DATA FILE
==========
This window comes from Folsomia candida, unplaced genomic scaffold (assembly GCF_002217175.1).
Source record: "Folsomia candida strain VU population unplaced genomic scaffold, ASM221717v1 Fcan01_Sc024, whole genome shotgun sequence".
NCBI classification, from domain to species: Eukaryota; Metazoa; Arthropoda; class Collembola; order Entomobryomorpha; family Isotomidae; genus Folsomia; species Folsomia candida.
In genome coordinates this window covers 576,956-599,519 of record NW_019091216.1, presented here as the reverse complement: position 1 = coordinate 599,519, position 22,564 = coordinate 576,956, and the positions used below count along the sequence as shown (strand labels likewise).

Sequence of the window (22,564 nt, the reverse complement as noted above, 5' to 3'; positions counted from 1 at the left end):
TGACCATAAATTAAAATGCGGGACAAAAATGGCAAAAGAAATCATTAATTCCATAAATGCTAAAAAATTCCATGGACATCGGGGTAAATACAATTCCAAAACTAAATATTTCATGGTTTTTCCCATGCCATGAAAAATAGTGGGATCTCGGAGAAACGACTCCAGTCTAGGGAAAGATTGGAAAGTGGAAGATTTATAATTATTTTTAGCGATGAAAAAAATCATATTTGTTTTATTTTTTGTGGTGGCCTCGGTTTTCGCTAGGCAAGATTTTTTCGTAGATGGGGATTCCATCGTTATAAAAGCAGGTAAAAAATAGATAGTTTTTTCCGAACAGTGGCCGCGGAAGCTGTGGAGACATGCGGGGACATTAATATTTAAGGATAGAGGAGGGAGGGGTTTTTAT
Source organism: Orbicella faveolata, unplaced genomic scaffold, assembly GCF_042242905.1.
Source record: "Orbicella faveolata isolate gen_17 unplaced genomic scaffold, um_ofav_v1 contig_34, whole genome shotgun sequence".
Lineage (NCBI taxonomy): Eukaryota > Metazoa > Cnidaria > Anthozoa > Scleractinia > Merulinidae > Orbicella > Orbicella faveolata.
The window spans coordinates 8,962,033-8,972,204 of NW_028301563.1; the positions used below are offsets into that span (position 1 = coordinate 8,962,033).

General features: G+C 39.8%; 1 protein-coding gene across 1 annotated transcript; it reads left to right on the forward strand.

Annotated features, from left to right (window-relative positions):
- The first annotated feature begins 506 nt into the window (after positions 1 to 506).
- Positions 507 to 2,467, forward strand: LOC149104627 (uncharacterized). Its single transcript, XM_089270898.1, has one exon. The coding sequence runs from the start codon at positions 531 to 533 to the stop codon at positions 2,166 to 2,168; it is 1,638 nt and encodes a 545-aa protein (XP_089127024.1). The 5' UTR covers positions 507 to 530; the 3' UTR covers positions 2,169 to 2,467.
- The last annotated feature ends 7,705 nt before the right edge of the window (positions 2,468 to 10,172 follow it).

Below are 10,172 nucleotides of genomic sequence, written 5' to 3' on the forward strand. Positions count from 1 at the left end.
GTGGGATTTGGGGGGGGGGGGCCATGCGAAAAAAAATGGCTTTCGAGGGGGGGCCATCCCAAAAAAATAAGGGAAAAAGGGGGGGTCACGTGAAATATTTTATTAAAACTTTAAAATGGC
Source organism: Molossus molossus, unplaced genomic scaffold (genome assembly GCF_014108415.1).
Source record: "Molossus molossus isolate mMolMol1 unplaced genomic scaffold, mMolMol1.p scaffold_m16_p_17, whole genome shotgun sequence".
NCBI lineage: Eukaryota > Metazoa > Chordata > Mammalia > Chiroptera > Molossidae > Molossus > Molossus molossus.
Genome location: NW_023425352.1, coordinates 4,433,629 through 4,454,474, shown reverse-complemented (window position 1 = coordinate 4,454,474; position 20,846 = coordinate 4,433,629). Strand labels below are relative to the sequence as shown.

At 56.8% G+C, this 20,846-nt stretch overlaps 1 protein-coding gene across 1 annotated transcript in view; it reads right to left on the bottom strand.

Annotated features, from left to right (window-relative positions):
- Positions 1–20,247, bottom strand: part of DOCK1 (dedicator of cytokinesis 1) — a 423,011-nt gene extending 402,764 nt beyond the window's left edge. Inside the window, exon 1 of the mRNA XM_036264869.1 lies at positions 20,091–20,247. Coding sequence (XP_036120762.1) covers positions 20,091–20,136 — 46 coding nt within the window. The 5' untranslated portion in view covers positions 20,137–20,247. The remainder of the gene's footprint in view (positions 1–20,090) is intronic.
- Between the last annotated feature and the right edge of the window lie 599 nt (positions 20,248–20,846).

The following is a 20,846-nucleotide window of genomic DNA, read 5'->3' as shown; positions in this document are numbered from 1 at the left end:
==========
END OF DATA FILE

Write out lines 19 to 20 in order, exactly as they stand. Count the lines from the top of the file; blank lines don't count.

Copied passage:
Source record: "Molossus molossus isolate mMolMol1 unplaced genomic scaffold, mMolMol1.p scaffold_m16_p_17, whole genome shotgun sequence".
NCBI lineage: Eukaryota > Metazoa > Chordata > Mammalia > Chiroptera > Molossidae > Molossus > Molossus molossus.